“Whatever it took.” That was Jared Bellan’s mantra as a 22-year-old drug dealer with a 10-bag- a-day heroin habit.
Before he was given new hope in Christ, Jared Bellan was the go-to drug runner between Pittsburgh and all of Beaver County. Today he’s clean and, following graduation from Geneva College’s Adult Degree Completion Program (ADCP), has become the pastor in charge of the City Reach Church—Monaca, a branch of the City Reach Network.
“I started using at 11 years old and started selling drugs at 13 or 14 years old,” Jared says, recounting his life. His family was Catholic, but he preferred doing drugs to attending church. By the time Jared was 17 or 18 years old, he was a major dealer, continuing until he was 22. “That’s a decade of life just gone,” he says, “trying to climb up the drug ladder to be the top guy.”
Around 11 o’clock one night, Jared was driving through Beaver Falls Hill on a drug run. He heard sirens behind him just as he began driving up the hill beside Geneva. He was arrested just outside Geneva’s McCartney Library, where police found him in possession of large amounts of cash and nearly 200 bags of heroin.
“Part of me was glad the running was over,” Jared says in retrospect. At the time, he was suffering from a stress fracture in his back, caused by a car accident a few years earlier, and moving aimlessly from hotel to hotel, living with a pregnant drug-addicted girlfriend in what he terms a “hopeless life.”
In prison, withdrawn from drugs and with a fractured spine, Jared could only think about getting away from it all. When the prison chaplain gave Jared a Bible and pointed him to Matthew 7:7—“Ask and it will be given to you; seek and you will find; knock and the door will be opened to you”—the passage hit home.
“It blew me away,” Jared explains, “because he was asking me to ask him for something. Who was this God? Why does he even care about me? I always tell people that nothing really magical happened to me that day, I was just sobbing before the Lord with a seven-foot-guy bunked beneath me.”
Jared woke up the next morning without any pain in his body. The spinal fracture, which would have led him to pain medication and possibly back to his old life, no longer hurt. “It was pretty weird,” Jared says. He has a humble attitude towards the extraordinary events that have shaped his life for the better. He notes that the God-ordained events were “pretty interesting” or “pretty weird,” and is amazed that God lined up events exactly the way that he wanted.
Thirty days later, Jared was out on bond to await a trial that might put him in federal prison for up to 10 years. He got a job at a restaurant, started attending church and lost many of the people he had previously considered his friends. In the midst of the turmoil, Jared turned to God and prayed, saying, “Lord, whatever you want from my life, I told you I’d do it.”
At that moment, he heard the mail drop into the mailbox. “Normally you don’t stop praying to get the mail, but I felt this tug,” Jared says, shrugging. It was a letter from Geneva College to go to school for ministry.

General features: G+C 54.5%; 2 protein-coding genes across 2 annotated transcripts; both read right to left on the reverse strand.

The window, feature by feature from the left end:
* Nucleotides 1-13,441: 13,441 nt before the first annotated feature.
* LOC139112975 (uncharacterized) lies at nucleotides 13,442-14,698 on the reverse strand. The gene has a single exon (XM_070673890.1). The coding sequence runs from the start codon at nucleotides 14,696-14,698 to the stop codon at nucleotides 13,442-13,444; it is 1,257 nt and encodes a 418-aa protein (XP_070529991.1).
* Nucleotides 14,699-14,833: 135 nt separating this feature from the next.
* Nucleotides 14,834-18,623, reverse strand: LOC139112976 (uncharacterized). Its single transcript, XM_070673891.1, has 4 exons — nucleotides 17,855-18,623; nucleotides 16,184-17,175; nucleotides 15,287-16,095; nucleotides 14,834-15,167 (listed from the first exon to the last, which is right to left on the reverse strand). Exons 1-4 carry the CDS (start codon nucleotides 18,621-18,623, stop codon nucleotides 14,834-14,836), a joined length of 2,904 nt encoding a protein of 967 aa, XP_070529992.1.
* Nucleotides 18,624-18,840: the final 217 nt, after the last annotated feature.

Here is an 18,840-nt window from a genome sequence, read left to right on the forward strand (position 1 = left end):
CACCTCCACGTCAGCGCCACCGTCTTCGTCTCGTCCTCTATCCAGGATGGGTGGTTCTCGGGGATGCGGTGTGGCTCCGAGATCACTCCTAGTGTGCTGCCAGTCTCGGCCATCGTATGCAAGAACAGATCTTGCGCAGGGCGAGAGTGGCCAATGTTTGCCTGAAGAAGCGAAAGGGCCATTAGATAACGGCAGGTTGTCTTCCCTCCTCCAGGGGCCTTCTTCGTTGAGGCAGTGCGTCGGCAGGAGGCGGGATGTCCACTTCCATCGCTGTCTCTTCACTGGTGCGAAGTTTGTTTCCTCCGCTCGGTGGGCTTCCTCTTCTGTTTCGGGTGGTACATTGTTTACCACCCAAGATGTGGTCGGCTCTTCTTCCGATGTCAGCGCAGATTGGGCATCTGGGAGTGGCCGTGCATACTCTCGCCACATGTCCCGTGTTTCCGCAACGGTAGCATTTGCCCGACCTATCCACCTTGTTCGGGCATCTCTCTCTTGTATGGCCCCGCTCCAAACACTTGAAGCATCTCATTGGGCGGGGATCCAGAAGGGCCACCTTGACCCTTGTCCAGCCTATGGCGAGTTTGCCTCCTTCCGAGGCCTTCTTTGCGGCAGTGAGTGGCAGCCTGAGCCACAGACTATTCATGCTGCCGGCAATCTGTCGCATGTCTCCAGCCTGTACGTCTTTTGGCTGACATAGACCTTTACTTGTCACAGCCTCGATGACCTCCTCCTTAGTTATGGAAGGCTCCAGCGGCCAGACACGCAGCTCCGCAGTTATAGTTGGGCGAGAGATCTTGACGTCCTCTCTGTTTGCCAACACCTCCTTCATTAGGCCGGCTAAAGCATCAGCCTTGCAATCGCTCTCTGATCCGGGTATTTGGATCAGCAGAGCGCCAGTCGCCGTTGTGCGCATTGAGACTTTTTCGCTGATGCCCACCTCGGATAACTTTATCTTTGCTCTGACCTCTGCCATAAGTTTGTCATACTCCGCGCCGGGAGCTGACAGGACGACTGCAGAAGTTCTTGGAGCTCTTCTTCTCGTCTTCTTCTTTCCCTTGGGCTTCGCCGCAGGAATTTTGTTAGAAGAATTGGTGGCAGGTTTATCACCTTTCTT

“I had never applied to go to Geneva for ministry, and I hadn’t mentioned anything to anybody. So it was definitely a God-ordained moment,” Jared said. “I grabbed it.” Jared applied as a community ministry major even though his prison sentence was still undetermined.
At first, Jared was excited that he managed to get his sentence down to 16 months in a county jail, as he knew it was far less than his crimes merited. But at his hearing, the district attorney failed to show up. Then, in what Jared calls “another God moment,” the judge grew lenient at the sight of Jared’s son, Jayden, and decided on intensive probation. For six months, Jared keep curfew and took daily drug tests until his probation officer, citing Jared’s character, told him “I normally don’t do this, but if you pay off your fine, you’re done.” By the time Jared started at Geneva, he was an entirely free man. He still chuckles in disbelief at the prison time he avoided against all expectations.
Jared’s experience at Geneva helped him grow in his understanding of how to be missions- minded. “That’s one thing I really like about Geneva,” he says, “they wrap it all back around to the main thing, which is a relationship with Jesus Christ.”
Jared is also fascinated by the fact that he was first arrested in front of Geneva, only to return to it while remaking his life. “It was like God said, ‘this is my college, boy. It’s time that I intervene in your life,’” he says wryly.
While working through the ADCP, Jared served on the staff at Beaver Falls First Assembly of God. He met his wife, Melissa, at Geneva, marrying her the month after his graduation. He pastored at several churches, moving out to the middle of the state, but soon felt a call to move back to the site of his worst memories: Beaver County.
There, Jared found the City Reach Network, which has opened six churches in Beaver County to date. Jared will soon be opening his own, the City Reach Church—Monaca. He will run compassion-based ministries, such as giving away school supplies, Thanksgiving dinners and Christmas gifts, while partnering with a pre-existing church, North Branch Presbyterian Church, located at 139 North Branch Road Monaca, Pa. The church website is www.crcmonaca.org.
He hopes to reach out to the drug-addicts of Beaver County in an act completely opposing his drug-enabling career eight years prior. Jared stresses that he isn’t trying to do it all alone: “It’s been very kingdom-minded,” Jared says. “It’s the body of Christ working together. It’s not about us, it’s about Jesus. Every church is God’s church.”
Jared Bellan can sum up City Reach’s vision in a simple sentence: “We want to reach the one who is far from God, and make him a passionate follower of Jesus Christ.” The process certainly worked for Jared.
-Adam Rowe ’14
2010 accounting graduates had a 97% job placement rate.